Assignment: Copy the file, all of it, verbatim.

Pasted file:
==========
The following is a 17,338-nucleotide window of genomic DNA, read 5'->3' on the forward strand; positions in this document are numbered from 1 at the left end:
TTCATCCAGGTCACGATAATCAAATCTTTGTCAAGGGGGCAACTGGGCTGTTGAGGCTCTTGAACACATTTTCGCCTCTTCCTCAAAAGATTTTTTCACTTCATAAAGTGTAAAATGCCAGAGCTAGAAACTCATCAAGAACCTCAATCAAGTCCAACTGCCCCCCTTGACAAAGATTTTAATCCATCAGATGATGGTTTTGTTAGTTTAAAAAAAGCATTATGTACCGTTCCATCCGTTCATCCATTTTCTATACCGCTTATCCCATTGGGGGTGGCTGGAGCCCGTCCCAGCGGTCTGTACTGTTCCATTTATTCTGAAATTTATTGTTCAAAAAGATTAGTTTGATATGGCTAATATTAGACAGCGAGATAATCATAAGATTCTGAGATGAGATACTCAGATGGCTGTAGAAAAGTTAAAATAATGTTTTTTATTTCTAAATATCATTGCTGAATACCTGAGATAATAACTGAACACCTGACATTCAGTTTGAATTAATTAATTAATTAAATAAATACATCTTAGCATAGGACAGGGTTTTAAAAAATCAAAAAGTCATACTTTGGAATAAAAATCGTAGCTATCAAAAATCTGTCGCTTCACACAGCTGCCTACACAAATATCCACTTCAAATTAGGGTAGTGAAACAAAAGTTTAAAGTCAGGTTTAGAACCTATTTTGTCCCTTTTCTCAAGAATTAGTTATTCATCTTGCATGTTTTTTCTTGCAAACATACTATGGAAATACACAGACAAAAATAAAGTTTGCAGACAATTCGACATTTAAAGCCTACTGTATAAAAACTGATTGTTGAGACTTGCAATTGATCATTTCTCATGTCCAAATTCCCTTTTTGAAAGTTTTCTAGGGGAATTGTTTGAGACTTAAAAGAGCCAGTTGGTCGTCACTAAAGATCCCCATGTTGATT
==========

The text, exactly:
The following is a 17,338-nucleotide window of genomic DNA, read 5'->3' on the forward strand; positions in this document are numbered from 1 at the left end:
TTCATCCAGGTCACGATAATCAAATCTTTGTCAAGGGGGCAACTGGGCTGTTGAGGCTCTTGAACACATTTTCGCCTCTTCCTCAAAAGATTTTTTCACTTCATAAAGTGTAAAATGCCAGAGCTAGAAACTCATCAAGAACCTCAATCAAGTCCAACTGCCCCCCTTGACAAAGATTTTAATCCATCAGATGATGGTTTTGTTAGTTTAAAAAAAGCATTATGTACCGTTCCATCCGTTCATCCATTTTCTATACCGCTTATCCCATTGGGGGTGGCTGGAGCCCGTCCCAGCGGTCTGTACTGTTCCATTTATTCTGAAATTTATTGTTCAAAAAGATTAGTTTGATATGGCTAATATTAGACAGCGAGATAATCATAAGATTCTGAGATGAGATACTCAGATGGCTGTAGAAAAGTTAAAATAATGTTTTTTATTTCTAAATATCATTGCTGAATACCTGAGATAATAACTGAACACCTGACATTCAGTTTGAATTAATTAATTAATTAAATAAATACATCTTAGCATAGGACAGGGTTTTAAAAAATCAAAAAGTCATACTTTGGAATAAAAATCGTAGCTATCAAAAATCTGTCGCTTCACACAGCTGCCTACACAAATATCCACTTCAAATTAGGGTAGTGAAACAAAAGTTTAAAGTCAGGTTTAGAACCTATTTTGTCCCTTTTCTCAAGAATTAGTTATTCATCTTGCATGTTTTTTCTTGCAAACATACTATGGAAATACACAGACAAAAATAAAGTTTGCAGACAATTCGACATTTAAAGCCTACTGTATAAAAACTGATTGTTGAGACTTGCAATTGATCATTTCTCATGTCCAAATTCCCTTTTTGAAAGTTTTCTAGGGGAATTGTTTGAGACTTAAAAGAGCCAGTTGGTCGTCACTAAAGATCCCCATGTTGATT